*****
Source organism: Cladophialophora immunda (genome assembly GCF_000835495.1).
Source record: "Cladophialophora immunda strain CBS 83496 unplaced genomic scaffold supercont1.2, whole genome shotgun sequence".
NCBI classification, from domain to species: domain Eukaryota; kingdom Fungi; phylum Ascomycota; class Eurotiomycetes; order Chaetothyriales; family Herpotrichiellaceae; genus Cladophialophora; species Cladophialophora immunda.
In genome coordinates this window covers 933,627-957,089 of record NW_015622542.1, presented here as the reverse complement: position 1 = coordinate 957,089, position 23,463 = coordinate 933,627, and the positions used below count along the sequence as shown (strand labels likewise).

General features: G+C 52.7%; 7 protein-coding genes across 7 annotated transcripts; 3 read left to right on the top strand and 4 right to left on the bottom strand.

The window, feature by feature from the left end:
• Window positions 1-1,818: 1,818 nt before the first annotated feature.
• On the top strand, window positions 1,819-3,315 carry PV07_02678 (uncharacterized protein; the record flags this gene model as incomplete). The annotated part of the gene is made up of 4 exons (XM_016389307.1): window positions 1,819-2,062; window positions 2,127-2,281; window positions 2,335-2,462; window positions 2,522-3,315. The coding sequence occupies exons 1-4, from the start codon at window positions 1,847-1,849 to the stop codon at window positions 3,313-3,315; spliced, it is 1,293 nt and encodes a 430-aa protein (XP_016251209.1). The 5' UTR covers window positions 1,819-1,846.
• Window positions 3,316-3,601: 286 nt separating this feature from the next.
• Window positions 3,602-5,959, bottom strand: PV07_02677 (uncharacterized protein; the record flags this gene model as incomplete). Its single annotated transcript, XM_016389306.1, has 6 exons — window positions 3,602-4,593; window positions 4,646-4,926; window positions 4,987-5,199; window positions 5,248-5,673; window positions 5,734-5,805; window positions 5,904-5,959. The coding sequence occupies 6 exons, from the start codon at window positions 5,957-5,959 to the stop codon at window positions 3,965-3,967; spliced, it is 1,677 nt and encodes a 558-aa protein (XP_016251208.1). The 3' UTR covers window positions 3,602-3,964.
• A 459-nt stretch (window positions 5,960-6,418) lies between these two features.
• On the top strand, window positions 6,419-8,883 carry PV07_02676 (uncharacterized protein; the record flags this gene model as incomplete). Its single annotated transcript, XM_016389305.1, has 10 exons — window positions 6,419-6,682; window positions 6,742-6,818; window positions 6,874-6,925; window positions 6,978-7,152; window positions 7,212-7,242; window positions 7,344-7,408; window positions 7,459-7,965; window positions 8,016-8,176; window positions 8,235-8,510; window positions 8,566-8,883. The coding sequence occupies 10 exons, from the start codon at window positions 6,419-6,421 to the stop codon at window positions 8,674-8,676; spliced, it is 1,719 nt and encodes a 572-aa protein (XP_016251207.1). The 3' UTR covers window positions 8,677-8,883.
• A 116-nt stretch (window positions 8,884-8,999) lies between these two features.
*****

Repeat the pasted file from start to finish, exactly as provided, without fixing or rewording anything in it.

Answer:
Source organism: Cladophialophora immunda (genome assembly GCF_000835495.1).
Source record: "Cladophialophora immunda strain CBS 83496 unplaced genomic scaffold supercont1.2, whole genome shotgun sequence".
NCBI classification, from domain to species: domain Eukaryota; kingdom Fungi; phylum Ascomycota; class Eurotiomycetes; order Chaetothyriales; family Herpotrichiellaceae; genus Cladophialophora; species Cladophialophora immunda.
In genome coordinates this window covers 933,627-957,089 of record NW_015622542.1, presented here as the reverse complement: position 1 = coordinate 957,089, position 23,463 = coordinate 933,627, and the positions used below count along the sequence as shown (strand labels likewise).

General features: G+C 52.7%; 7 protein-coding genes across 7 annotated transcripts; 3 read left to right on the top strand and 4 right to left on the bottom strand.

The window, feature by feature from the left end:
• Window positions 1-1,818: 1,818 nt before the first annotated feature.
• On the top strand, window positions 1,819-3,315 carry PV07_02678 (uncharacterized protein; the record flags this gene model as incomplete). The annotated part of the gene is made up of 4 exons (XM_016389307.1): window positions 1,819-2,062; window positions 2,127-2,281; window positions 2,335-2,462; window positions 2,522-3,315. The coding sequence occupies exons 1-4, from the start codon at window positions 1,847-1,849 to the stop codon at window positions 3,313-3,315; spliced, it is 1,293 nt and encodes a 430-aa protein (XP_016251209.1). The 5' UTR covers window positions 1,819-1,846.
• Window positions 3,316-3,601: 286 nt separating this feature from the next.
• Window positions 3,602-5,959, bottom strand: PV07_02677 (uncharacterized protein; the record flags this gene model as incomplete). Its single annotated transcript, XM_016389306.1, has 6 exons — window positions 3,602-4,593; window positions 4,646-4,926; window positions 4,987-5,199; window positions 5,248-5,673; window positions 5,734-5,805; window positions 5,904-5,959. The coding sequence occupies 6 exons, from the start codon at window positions 5,957-5,959 to the stop codon at window positions 3,965-3,967; spliced, it is 1,677 nt and encodes a 558-aa protein (XP_016251208.1). The 3' UTR covers window positions 3,602-3,964.
• A 459-nt stretch (window positions 5,960-6,418) lies between these two features.
• On the top strand, window positions 6,419-8,883 carry PV07_02676 (uncharacterized protein; the record flags this gene model as incomplete). Its single annotated transcript, XM_016389305.1, has 10 exons — window positions 6,419-6,682; window positions 6,742-6,818; window positions 6,874-6,925; window positions 6,978-7,152; window positions 7,212-7,242; window positions 7,344-7,408; window positions 7,459-7,965; window positions 8,016-8,176; window positions 8,235-8,510; window positions 8,566-8,883. The coding sequence occupies 10 exons, from the start codon at window positions 6,419-6,421 to the stop codon at window positions 8,674-8,676; spliced, it is 1,719 nt and encodes a 572-aa protein (XP_016251207.1). The 3' UTR covers window positions 8,677-8,883.
• A 116-nt stretch (window positions 8,884-8,999) lies between these two features.